197. motivation and writer’s block
This past Sunday at house church I got prayed for. At first I was just going to submit a simple prayer request and then be on my way but it became a more formal time of laying on of hands and being anointed. My prayer request was basically about my writing. I initially asked for a kind of validation of my writing by someone in the established writing world – basically what I was asking for was some kind of comment about my writing by someone who’s been published or someone who works for a publishing house or an editor or an agent…just someone who could tell me if I really have something to offer or if I’m just another vestigial appendage hanging off of the blogospherus maximus.
But Pastor Blake (don’t tell him I called him that) said “shine that, we’re not praying for that.” And what he meant was that I should write anyway, with or without anyone’s “professional” opinion. Instead, they prayed for encouragement and inspiration. And they prayed that I would find writing groups or mentors because what I really need is some guidance and advice. And it was super cool of them to pray for those things for me. And we’ve seen some pretty cool answered prayers in the past and I’m hoping that the prayers my friends lifted up on my behalf found favor with God because I really do need some motivation.
Two weeks ago, I wrote about how I’ve somehow ended up at a place in my life where I don’t really care about getting a girlfriend or finding a wife. And I wrote about how, in the past, this quest for love and relationship was the one thing that was near and dear to my heart, and it was the one unquenchable fire, the one passion that could lift and inspire me or crush and depress me. But now that I’m content as a single person, there’s nothing left to fuel my writing.
And now I feel unmotivated. But I have come to understand something that had perplexed me for quite some time.
This newfound understanding has to do with people who suffer from bipolar disorder. There are medications that they can take to balance out their serotonin levels and that allows them to function on a more even keel. However, there are many cases where patients stop taking their meds because, among other things, they miss the euphoric fits of mania as well as the dark, dank lows of depression. Better to feel something rather than nothing at all.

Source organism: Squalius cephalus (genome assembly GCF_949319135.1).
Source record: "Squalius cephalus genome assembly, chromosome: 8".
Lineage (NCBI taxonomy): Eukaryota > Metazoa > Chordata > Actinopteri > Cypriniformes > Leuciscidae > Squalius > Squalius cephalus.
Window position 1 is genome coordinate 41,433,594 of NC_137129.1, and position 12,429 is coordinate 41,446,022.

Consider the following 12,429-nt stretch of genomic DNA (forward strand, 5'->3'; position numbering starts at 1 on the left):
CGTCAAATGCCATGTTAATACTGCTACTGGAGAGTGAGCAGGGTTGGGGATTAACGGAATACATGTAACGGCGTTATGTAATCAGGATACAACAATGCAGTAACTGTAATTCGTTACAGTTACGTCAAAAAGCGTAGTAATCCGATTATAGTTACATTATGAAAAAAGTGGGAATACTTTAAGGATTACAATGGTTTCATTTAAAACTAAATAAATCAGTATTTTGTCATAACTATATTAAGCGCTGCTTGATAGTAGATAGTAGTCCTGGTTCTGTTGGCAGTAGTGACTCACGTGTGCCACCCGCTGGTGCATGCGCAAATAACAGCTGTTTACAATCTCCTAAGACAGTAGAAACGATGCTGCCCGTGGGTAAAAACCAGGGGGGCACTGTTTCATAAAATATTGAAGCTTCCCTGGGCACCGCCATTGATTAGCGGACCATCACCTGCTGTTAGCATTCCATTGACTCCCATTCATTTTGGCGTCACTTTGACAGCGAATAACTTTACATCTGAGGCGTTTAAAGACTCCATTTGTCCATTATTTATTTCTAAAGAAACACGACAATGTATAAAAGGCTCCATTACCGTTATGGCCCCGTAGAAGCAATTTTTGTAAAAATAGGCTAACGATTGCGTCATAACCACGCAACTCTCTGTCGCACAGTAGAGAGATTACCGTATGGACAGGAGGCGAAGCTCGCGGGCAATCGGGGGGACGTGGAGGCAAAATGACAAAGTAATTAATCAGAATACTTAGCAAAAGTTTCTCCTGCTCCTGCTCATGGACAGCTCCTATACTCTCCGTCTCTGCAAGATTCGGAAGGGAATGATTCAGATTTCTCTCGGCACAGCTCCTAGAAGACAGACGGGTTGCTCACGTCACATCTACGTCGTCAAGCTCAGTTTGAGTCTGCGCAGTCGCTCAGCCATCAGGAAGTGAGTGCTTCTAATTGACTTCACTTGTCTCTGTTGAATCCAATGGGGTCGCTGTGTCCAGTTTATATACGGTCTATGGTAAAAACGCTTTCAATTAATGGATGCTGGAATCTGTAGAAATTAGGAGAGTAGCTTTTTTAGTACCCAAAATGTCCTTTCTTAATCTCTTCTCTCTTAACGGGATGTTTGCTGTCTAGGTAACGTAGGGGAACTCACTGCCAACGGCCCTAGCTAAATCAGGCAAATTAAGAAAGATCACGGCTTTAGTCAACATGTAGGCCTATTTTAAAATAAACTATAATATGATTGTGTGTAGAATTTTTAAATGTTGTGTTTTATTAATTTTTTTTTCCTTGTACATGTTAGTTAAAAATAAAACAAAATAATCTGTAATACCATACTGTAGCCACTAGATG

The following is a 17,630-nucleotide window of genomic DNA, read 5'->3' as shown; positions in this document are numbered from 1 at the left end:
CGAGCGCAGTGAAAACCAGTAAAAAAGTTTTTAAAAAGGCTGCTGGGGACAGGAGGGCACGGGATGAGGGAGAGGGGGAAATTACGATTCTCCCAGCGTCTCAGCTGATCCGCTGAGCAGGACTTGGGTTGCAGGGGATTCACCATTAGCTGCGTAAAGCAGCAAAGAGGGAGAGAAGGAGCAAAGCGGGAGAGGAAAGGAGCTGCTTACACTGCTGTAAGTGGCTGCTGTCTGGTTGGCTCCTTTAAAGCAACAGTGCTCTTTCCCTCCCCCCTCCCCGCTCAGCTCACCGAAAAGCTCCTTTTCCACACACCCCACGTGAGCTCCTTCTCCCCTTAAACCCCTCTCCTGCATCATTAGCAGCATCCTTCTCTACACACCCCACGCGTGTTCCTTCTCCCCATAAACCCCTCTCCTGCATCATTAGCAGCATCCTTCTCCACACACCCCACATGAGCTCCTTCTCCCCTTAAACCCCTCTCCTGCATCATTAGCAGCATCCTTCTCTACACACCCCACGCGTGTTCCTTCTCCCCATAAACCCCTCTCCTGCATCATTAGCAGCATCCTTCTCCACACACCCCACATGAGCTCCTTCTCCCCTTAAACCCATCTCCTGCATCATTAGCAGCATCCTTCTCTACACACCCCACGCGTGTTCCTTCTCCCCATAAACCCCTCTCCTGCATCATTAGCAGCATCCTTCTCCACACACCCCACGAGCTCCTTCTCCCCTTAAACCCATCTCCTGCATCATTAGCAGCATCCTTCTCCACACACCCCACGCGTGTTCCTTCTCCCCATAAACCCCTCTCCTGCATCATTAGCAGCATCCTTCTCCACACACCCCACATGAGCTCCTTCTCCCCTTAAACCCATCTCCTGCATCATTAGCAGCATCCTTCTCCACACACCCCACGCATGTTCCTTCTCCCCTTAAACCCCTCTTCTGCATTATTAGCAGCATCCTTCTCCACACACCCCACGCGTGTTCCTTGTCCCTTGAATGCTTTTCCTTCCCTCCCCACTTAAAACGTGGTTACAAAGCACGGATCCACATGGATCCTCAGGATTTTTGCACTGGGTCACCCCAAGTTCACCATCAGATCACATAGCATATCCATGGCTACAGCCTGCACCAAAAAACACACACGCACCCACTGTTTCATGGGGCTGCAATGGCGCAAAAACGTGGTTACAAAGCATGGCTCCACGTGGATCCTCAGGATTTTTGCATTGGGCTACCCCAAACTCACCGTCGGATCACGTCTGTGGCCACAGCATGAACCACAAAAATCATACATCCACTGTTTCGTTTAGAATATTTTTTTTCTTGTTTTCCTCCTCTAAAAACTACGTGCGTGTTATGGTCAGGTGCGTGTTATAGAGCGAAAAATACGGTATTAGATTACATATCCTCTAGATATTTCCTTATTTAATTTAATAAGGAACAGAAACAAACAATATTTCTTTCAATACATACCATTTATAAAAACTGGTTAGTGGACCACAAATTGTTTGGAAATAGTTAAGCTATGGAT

Until recently, I could never understand why someone would want to stop taking their meds, knowing it would leave them open to debilitating levels of depression. And I’m not on any such medication, but I think I can kind of understand why they stop. Because…because I’m having a hard time remembering the last time I was really, truly excited about something, and it’s also been something like four or five months since I’ve felt really bummed about anything. And maybe that sounds like a blissful, Zen-like paradise to some but for me it feels like…well, that’s the problem – it doesn’t feel like anything at all. And if this lack of emotion was the result of some kind of pill that I was taking, I’d probably stop taking it.
I don’t know, maybe I’m being overly dramatic about all of this. Maybe this is just another episode of plain ol’ writers block and all this talk about not feeling anything and serotonin levels is just me blowing smoke up my ass (“how the hell do you do that?”). All I know is, it’s been very hard to get myself to write anything lately. I mean, even now as I’m writing this, it’s like I have to purposefully will the words to the page as opposed to times when the juices are really flowing and words are falling from the sky faster than I can paste them to the page.
In the past when the words were elusive, I would just blow it off and not write. But to be honest, I feel like I have something of an audience now and I feel like I don’t want to disappoint. And I don’t know if that’s pride or if that’s some strange kind of accountability, but there it is. And I’m glad because in the end, even when it’s hard and when it feels unnatural and forced, I still like to write.
Just because I can.